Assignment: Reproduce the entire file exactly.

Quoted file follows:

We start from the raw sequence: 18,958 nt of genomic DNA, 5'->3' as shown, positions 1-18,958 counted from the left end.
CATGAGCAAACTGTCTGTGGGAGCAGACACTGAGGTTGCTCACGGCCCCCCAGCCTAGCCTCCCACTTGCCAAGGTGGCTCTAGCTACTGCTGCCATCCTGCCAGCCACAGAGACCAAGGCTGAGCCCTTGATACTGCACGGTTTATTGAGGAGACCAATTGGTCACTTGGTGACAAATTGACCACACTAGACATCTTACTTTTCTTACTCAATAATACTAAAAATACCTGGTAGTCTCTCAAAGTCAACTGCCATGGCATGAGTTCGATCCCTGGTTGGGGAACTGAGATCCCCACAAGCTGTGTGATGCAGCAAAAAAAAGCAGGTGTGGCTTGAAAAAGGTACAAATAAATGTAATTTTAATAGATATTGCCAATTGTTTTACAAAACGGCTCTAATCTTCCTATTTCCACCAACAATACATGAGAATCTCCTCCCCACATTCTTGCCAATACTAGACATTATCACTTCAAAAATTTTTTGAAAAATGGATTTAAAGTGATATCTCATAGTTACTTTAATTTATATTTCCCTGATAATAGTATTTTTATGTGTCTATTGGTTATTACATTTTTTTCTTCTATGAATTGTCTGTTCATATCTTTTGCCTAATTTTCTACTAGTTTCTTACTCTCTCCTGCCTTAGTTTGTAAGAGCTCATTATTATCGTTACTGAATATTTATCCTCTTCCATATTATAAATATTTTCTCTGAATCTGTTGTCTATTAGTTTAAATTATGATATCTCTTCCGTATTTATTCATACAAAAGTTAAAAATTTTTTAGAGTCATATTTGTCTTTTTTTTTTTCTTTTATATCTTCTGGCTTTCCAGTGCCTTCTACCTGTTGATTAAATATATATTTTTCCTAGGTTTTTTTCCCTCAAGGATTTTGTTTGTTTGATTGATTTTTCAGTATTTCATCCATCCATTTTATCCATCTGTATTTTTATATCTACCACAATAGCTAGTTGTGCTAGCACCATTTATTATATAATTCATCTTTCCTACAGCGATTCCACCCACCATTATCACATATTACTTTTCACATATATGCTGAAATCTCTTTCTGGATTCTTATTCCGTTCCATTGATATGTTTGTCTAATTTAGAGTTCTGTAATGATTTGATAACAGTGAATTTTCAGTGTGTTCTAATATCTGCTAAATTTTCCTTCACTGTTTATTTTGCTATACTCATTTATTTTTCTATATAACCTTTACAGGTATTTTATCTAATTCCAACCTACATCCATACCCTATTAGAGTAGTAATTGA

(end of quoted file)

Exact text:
We start from the raw sequence: 18,958 nt of genomic DNA, 5'->3' as shown, positions 1-18,958 counted from the left end.
CATGAGCAAACTGTCTGTGGGAGCAGACACTGAGGTTGCTCACGGCCCCCCAGCCTAGCCTCCCACTTGCCAAGGTGGCTCTAGCTACTGCTGCCATCCTGCCAGCCACAGAGACCAAGGCTGAGCCCTTGATACTGCACGGTTTATTGAGGAGACCAATTGGTCACTTGGTGACAAATTGACCACACTAGACATCTTACTTTTCTTACTCAATAATACTAAAAATACCTGGTAGTCTCTCAAAGTCAACTGCCATGGCATGAGTTCGATCCCTGGTTGGGGAACTGAGATCCCCACAAGCTGTGTGATGCAGCAAAAAAAAGCAGGTGTGGCTTGAAAAAGGTACAAATAAATGTAATTTTAATAGATATTGCCAATTGTTTTACAAAACGGCTCTAATCTTCCTATTTCCACCAACAATACATGAGAATCTCCTCCCCACATTCTTGCCAATACTAGACATTATCACTTCAAAAATTTTTTGAAAAATGGATTTAAAGTGATATCTCATAGTTACTTTAATTTATATTTCCCTGATAATAGTATTTTTATGTGTCTATTGGTTATTACATTTTTTTCTTCTATGAATTGTCTGTTCATATCTTTTGCCTAATTTTCTACTAGTTTCTTACTCTCTCCTGCCTTAGTTTGTAAGAGCTCATTATTATCGTTACTGAATATTTATCCTCTTCCATATTATAAATATTTTCTCTGAATCTGTTGTCTATTAGTTTAAATTATGATATCTCTTCCGTATTTATTCATACAAAAGTTAAAAATTTTTTAGAGTCATATTTGTCTTTTTTTTTTTCTTTTATATCTTCTGGCTTTCCAGTGCCTTCTACCTGTTGATTAAATATATATTTTTCCTAGGTTTTTTTCCCTCAAGGATTTTGTTTGTTTGATTGATTTTTCAGTATTTCATCCATCCATTTTATCCATCTGTATTTTTATATCTACCACAATAGCTAGTTGTGCTAGCACCATTTATTATATAATTCATCTTTCCTACAGCGATTCCACCCACCATTATCACATATTACTTTTCACATATATGCTGAAATCTCTTTCTGGATTCTTATTCCGTTCCATTGATATGTTTGTCTAATTTAGAGTTCTGTAATGATTTGATAACAGTGAATTTTCAGTGTGTTCTAATATCTGCTAAATTTTCCTTCACTGTTTATTTTGCTATACTCATTTATTTTTCTATATAACCTTTACAGGTATTTTATCTAATTCCAACCTACATCCATACCCTATTAGAGTAGTAATTGA